Timing of the next move

At the very least, the possibility of a rate cut is likely to linger for some months. Note that the markets think that if the MPC doesn’t cut rates in January, it will lower them at its next meeting on 26th March. Indeed, overnight interest rate swaps point to a 58% chance of a cut by March.

As for whether the MPC fulfils these expectations, if the economy remains weak in the early part of this year – suggesting that Q4’s likely dip was not entirely due to temporary factors – then we doubt the MPC will continue to stand by idly. But if the data continue to improve and a big fiscal stimulus is announced in the Budget on 11th March, then the odds of a cut are likely to recede.

We think that if rates are not cut in January, then at the following meetings the MPC will be able to conclude that the economy is strengthening and that lower rates are no longer needed. We suspect that if policy is changed in the next few years, it is more likely to be tightened than loosened, albeit not until 2021. We have pencilled in one 25bp rise from 0.75% to 1.00% in May 2021. (See Table 1.) This is a more hawkish profile than that priced into the financial markets and anticipated by the consensus. (See Chart 2.)

Chart 2: Expectations for Bank Rate (%)

Sources: Bloomberg, Capital Economics

Table 1: MPC Meeting Outcomes & Forecast

Date

Outcome/Forecast

Date

Outcome/Forecast

30th Jan. 2020*

0.75%

Feb. 2021*

0.75%

26th Mar. 2020

0.75%

Mar. 2021

0.75%

7th May 2020*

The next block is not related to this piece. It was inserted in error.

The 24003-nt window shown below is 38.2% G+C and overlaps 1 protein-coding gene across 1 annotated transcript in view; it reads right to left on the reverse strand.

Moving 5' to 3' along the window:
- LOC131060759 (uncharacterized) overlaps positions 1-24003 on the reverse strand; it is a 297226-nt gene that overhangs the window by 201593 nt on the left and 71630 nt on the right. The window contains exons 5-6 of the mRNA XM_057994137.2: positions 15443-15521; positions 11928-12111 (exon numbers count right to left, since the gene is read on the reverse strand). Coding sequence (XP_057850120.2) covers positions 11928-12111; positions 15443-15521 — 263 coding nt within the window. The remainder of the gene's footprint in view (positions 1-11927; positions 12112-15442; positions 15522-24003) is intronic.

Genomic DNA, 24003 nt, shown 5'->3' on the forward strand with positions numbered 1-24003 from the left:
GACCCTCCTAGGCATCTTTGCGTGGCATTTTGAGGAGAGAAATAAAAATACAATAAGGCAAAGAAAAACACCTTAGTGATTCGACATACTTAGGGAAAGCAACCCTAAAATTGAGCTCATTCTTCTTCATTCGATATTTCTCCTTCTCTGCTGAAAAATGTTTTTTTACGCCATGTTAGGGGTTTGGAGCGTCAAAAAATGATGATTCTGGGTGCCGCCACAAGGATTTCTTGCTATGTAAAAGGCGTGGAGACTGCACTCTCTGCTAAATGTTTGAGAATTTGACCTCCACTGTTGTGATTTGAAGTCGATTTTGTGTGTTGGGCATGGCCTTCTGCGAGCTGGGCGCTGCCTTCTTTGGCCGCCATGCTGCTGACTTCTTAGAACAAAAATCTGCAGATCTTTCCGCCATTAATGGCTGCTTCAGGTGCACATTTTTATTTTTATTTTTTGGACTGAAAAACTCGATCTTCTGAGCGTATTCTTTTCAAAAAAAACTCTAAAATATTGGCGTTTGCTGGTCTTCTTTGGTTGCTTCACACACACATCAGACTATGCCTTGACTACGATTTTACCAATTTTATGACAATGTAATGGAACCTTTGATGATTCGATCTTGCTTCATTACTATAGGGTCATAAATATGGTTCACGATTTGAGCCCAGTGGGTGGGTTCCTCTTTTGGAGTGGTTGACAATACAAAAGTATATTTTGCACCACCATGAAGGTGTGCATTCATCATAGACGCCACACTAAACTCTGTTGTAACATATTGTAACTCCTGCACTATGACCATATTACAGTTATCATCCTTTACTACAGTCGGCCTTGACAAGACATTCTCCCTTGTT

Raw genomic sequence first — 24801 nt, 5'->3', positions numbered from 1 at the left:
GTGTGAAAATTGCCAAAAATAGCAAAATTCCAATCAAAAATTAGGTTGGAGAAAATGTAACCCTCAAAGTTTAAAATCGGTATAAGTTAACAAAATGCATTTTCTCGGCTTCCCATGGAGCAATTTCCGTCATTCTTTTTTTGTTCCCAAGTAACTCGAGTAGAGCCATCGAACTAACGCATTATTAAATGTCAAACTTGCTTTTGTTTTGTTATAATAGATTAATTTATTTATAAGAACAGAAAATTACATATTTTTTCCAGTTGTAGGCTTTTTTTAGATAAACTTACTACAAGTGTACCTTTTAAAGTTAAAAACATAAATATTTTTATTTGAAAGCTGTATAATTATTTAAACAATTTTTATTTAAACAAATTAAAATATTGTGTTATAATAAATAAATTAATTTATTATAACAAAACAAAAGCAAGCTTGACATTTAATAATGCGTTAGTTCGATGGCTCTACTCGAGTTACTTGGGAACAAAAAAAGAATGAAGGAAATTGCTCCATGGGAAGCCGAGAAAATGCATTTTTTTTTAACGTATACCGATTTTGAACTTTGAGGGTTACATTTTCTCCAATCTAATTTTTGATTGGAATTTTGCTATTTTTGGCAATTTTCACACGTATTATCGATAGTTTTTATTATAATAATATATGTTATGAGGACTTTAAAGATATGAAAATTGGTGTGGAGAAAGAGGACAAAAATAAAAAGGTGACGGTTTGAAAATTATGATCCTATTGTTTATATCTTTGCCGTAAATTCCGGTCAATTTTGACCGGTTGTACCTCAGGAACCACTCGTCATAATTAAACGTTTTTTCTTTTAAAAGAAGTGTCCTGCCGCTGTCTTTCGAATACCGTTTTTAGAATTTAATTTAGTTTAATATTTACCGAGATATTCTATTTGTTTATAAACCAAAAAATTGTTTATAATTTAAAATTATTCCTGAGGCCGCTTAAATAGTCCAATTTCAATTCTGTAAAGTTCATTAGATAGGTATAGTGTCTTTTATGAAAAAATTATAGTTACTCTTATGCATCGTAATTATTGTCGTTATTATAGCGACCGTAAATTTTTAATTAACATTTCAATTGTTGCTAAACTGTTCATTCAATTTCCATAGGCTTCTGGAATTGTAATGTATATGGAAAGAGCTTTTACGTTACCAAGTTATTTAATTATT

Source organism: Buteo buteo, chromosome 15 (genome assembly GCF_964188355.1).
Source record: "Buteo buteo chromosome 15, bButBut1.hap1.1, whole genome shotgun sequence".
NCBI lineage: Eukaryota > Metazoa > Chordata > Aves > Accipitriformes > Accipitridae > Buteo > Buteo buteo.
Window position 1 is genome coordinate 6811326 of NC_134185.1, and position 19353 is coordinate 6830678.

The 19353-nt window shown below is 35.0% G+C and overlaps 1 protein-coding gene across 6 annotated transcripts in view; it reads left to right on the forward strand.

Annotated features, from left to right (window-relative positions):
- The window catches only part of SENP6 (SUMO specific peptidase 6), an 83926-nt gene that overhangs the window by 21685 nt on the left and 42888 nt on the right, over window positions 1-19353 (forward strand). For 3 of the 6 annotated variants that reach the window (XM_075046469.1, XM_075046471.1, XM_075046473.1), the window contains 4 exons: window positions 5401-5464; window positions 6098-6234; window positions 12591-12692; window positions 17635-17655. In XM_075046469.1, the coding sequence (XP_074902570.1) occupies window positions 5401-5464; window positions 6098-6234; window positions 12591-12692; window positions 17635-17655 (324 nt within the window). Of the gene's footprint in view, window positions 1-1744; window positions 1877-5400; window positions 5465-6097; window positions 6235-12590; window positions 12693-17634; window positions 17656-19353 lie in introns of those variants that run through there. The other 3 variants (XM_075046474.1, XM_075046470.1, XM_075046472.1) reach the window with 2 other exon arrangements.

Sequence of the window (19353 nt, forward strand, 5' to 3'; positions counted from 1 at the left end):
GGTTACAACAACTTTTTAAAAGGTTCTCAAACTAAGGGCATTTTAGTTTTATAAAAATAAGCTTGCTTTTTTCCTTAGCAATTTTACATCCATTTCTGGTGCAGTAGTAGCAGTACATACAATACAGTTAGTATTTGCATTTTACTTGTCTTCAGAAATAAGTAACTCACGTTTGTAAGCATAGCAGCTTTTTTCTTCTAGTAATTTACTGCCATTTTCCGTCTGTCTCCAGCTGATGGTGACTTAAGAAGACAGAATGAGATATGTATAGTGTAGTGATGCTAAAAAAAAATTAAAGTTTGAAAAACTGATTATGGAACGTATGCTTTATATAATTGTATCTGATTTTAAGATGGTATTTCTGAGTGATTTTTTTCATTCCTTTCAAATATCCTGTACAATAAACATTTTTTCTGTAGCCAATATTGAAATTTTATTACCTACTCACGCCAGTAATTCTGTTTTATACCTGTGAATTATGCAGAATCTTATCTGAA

0.75%

May 2021*

1.00%

18th Jun. 2020

0.75%

Jun. 2021

1.00%

6th Aug. 2020*

0.75%

Aug. 2021*

1.00%

17th Sep. 2020

0.75%

Sep. 2021

1.00%

5th Nov. 2020*

0.75%

Nov. 2021*

1.00%

17th Dec. 2020

0.75%

Dec. 2021

1.00%

Sources: Bank of England, Capital Economics. *Denotes publication of Monetary Policy Report.

Table 2: Summary of MPC Members’ Views (Members ordered from most dovish to most hawkish)

Member

Term End

Previous Vote

Past Non-Consensus Votes

Recent Key Comments

Michael Saunders
(External Member)

Aug. 2022

Rates: 0.50%

Gilts: £435bn

Corp. bonds: £10bn

Voted to cut rates in Nov.

and Dec. 2019.

Voted to raise rates in Jun.-Sep. 2017 and Mar.-Jun. 2018.

“If we defer easing near term and, in the event of persistent economic weakness, face the need for greater easing later on, then risks of a low inflation trap – which would certainly not be a benign outcome – would rise.”(Speech in Northern Ireland, 15th Jan.)

Jonathan Haskel
(External member)

Sep. 2021

Rates: 0.50%

Gilts: £435bn

Corp. bonds: £10bn

Voted to cut rates in Nov.

and Dec. 2019.

“I now judge a lower rate and a more protracted period of looser monetary policy to be more appropriate.” (Speech in London, 20th Dec.)

Gertjan Vlieghe
(External member)

Sep. 2021